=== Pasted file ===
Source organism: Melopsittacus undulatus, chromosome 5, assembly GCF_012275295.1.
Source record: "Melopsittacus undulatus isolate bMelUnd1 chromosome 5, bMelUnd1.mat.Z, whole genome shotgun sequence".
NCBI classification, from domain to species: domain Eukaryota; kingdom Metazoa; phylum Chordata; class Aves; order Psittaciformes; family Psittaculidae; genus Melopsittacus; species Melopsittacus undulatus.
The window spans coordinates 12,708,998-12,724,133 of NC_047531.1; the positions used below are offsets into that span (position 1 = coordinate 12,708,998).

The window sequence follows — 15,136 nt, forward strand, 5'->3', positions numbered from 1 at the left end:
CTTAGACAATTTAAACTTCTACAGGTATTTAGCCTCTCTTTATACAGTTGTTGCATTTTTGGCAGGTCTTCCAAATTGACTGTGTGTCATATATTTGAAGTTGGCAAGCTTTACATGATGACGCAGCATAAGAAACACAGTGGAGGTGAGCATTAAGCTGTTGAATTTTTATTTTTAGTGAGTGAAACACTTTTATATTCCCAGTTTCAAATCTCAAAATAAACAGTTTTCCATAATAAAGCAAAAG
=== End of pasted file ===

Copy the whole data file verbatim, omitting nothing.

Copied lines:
Source organism: Melopsittacus undulatus, chromosome 5, assembly GCF_012275295.1.
Source record: "Melopsittacus undulatus isolate bMelUnd1 chromosome 5, bMelUnd1.mat.Z, whole genome shotgun sequence".
NCBI classification, from domain to species: domain Eukaryota; kingdom Metazoa; phylum Chordata; class Aves; order Psittaciformes; family Psittaculidae; genus Melopsittacus; species Melopsittacus undulatus.
The window spans coordinates 12,708,998-12,724,133 of NC_047531.1; the positions used below are offsets into that span (position 1 = coordinate 12,708,998).

The window sequence follows — 15,136 nt, forward strand, 5'->3', positions numbered from 1 at the left end:
CTTAGACAATTTAAACTTCTACAGGTATTTAGCCTCTCTTTATACAGTTGTTGCATTTTTGGCAGGTCTTCCAAATTGACTGTGTGTCATATATTTGAAGTTGGCAAGCTTTACATGATGACGCAGCATAAGAAACACAGTGGAGGTGAGCATTAAGCTGTTGAATTTTTATTTTTAGTGAGTGAAACACTTTTATATTCCCAGTTTCAAATCTCAAAATAAACAGTTTTCCATAATAAAGCAAAAG